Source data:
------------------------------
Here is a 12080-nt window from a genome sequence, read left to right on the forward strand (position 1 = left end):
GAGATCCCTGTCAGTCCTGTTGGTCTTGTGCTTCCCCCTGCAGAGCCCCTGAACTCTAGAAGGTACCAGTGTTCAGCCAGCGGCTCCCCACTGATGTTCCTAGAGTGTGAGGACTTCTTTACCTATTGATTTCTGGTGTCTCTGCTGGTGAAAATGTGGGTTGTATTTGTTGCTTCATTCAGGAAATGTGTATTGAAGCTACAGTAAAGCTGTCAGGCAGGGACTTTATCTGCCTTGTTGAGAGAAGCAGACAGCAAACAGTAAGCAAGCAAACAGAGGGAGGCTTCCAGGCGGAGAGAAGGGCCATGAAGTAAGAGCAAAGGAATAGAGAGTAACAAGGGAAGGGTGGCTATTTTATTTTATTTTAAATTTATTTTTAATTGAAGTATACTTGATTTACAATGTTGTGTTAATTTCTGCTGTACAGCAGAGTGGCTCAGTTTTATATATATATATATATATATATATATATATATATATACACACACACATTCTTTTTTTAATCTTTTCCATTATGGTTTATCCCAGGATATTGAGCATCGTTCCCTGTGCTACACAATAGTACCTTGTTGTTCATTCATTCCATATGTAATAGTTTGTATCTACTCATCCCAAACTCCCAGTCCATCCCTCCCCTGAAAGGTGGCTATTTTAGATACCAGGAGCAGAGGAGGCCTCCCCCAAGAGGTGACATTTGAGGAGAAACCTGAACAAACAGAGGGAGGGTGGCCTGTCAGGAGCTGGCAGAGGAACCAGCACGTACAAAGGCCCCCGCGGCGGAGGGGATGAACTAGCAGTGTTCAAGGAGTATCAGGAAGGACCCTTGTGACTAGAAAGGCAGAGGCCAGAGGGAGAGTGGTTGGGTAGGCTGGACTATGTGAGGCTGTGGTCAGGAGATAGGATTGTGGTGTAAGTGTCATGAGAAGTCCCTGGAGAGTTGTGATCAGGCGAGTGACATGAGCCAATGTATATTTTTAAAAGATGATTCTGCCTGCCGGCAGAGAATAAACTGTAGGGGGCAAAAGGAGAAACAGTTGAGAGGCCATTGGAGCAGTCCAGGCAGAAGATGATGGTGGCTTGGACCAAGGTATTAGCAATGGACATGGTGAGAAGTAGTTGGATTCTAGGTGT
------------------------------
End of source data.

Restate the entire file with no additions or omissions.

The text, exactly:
Here is a 12080-nt window from a genome sequence, read left to right on the forward strand (position 1 = left end):
GAGATCCCTGTCAGTCCTGTTGGTCTTGTGCTTCCCCCTGCAGAGCCCCTGAACTCTAGAAGGTACCAGTGTTCAGCCAGCGGCTCCCCACTGATGTTCCTAGAGTGTGAGGACTTCTTTACCTATTGATTTCTGGTGTCTCTGCTGGTGAAAATGTGGGTTGTATTTGTTGCTTCATTCAGGAAATGTGTATTGAAGCTACAGTAAAGCTGTCAGGCAGGGACTTTATCTGCCTTGTTGAGAGAAGCAGACAGCAAACAGTAAGCAAGCAAACAGAGGGAGGCTTCCAGGCGGAGAGAAGGGCCATGAAGTAAGAGCAAAGGAATAGAGAGTAACAAGGGAAGGGTGGCTATTTTATTTTATTTTAAATTTATTTTTAATTGAAGTATACTTGATTTACAATGTTGTGTTAATTTCTGCTGTACAGCAGAGTGGCTCAGTTTTATATATATATATATATATATATATATATATATATATACACACACACATTCTTTTTTTAATCTTTTCCATTATGGTTTATCCCAGGATATTGAGCATCGTTCCCTGTGCTACACAATAGTACCTTGTTGTTCATTCATTCCATATGTAATAGTTTGTATCTACTCATCCCAAACTCCCAGTCCATCCCTCCCCTGAAAGGTGGCTATTTTAGATACCAGGAGCAGAGGAGGCCTCCCCCAAGAGGTGACATTTGAGGAGAAACCTGAACAAACAGAGGGAGGGTGGCCTGTCAGGAGCTGGCAGAGGAACCAGCACGTACAAAGGCCCCCGCGGCGGAGGGGATGAACTAGCAGTGTTCAAGGAGTATCAGGAAGGACCCTTGTGACTAGAAAGGCAGAGGCCAGAGGGAGAGTGGTTGGGTAGGCTGGACTATGTGAGGCTGTGGTCAGGAGATAGGATTGTGGTGTAAGTGTCATGAGAAGTCCCTGGAGAGTTGTGATCAGGCGAGTGACATGAGCCAATGTATATTTTTAAAAGATGATTCTGCCTGCCGGCAGAGAATAAACTGTAGGGGGCAAAAGGAGAAACAGTTGAGAGGCCATTGGAGCAGTCCAGGCAGAAGATGATGGTGGCTTGGACCAAGGTATTAGCAATGGACATGGTGAGAAGTAGTTGGATTCTAGGTGT